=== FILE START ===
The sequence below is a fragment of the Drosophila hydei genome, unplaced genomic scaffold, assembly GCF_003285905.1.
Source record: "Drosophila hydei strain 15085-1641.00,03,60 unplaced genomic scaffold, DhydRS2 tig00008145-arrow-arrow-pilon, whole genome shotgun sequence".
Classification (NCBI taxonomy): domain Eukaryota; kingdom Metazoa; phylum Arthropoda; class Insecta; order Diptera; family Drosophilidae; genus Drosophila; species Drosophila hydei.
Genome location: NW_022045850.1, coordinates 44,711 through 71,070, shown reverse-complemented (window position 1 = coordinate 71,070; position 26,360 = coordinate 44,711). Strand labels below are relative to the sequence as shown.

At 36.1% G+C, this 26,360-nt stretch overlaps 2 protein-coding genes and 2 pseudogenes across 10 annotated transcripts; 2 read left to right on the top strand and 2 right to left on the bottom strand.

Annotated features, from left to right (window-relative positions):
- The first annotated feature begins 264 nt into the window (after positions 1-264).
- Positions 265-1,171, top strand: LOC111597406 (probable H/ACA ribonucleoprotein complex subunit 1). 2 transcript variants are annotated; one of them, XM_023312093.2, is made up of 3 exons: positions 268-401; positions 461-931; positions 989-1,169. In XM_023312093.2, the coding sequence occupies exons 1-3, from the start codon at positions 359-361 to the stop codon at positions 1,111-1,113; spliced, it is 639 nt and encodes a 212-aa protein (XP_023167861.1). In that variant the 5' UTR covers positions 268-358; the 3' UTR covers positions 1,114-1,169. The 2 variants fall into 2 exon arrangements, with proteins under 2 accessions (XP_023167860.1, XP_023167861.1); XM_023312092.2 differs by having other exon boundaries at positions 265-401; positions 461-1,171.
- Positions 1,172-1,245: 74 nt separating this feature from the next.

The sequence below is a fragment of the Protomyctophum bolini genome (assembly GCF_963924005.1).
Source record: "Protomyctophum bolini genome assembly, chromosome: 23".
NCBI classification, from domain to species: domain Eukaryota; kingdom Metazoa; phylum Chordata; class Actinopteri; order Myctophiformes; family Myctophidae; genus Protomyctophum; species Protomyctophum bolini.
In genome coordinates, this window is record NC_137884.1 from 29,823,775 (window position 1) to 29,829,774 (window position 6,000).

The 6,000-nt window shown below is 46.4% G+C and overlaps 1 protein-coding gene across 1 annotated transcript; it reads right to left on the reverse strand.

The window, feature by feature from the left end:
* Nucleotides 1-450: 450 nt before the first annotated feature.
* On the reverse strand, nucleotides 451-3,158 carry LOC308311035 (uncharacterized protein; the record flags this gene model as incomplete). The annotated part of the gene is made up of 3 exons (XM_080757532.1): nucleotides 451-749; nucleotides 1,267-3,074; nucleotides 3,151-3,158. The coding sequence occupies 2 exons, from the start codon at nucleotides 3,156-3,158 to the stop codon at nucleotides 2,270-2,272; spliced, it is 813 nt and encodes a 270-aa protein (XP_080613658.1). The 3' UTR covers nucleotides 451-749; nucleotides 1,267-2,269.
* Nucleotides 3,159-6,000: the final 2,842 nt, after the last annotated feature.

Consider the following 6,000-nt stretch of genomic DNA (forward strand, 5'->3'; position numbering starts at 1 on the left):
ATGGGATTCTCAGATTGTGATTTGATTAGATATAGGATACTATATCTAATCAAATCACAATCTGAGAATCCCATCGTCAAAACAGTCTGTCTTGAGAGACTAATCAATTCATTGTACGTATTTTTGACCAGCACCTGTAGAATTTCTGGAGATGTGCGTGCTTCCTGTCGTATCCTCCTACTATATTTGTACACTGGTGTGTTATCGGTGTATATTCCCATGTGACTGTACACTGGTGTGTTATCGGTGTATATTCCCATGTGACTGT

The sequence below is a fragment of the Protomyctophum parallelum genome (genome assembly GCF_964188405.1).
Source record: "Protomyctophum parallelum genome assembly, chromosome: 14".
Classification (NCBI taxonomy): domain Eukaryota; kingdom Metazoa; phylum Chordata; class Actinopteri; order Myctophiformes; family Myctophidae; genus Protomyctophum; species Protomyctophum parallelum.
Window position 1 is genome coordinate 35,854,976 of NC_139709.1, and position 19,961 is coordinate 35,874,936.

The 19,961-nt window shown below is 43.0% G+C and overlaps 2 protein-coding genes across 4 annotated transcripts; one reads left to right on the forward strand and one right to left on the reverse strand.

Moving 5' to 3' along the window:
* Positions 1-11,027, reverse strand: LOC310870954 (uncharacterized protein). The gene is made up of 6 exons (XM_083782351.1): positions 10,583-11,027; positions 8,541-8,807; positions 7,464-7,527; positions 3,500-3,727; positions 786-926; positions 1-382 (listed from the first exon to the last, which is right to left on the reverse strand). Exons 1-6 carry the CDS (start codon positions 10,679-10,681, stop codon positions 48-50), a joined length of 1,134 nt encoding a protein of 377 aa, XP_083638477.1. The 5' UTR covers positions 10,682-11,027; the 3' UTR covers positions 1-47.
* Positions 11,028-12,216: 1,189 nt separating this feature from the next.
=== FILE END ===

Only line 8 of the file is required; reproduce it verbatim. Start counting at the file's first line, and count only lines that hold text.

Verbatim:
- Positions 265-1,171, top strand: LOC111597406 (probable H/ACA ribonucleoprotein complex subunit 1). 2 transcript variants are annotated; one of them, XM_023312093.2, is made up of 3 exons: positions 268-401; positions 461-931; positions 989-1,169. In XM_023312093.2, the coding sequence occupies exons 1-3, from the start codon at positions 359-361 to the stop codon at positions 1,111-1,113; spliced, it is 639 nt and encodes a 212-aa protein (XP_023167861.1). In that variant the 5' UTR covers positions 268-358; the 3' UTR covers positions 1,114-1,169. The 2 variants fall into 2 exon arrangements, with proteins under 2 accessions (XP_023167860.1, XP_023167861.1); XM_023312092.2 differs by having other exon boundaries at positions 265-401; positions 461-1,171.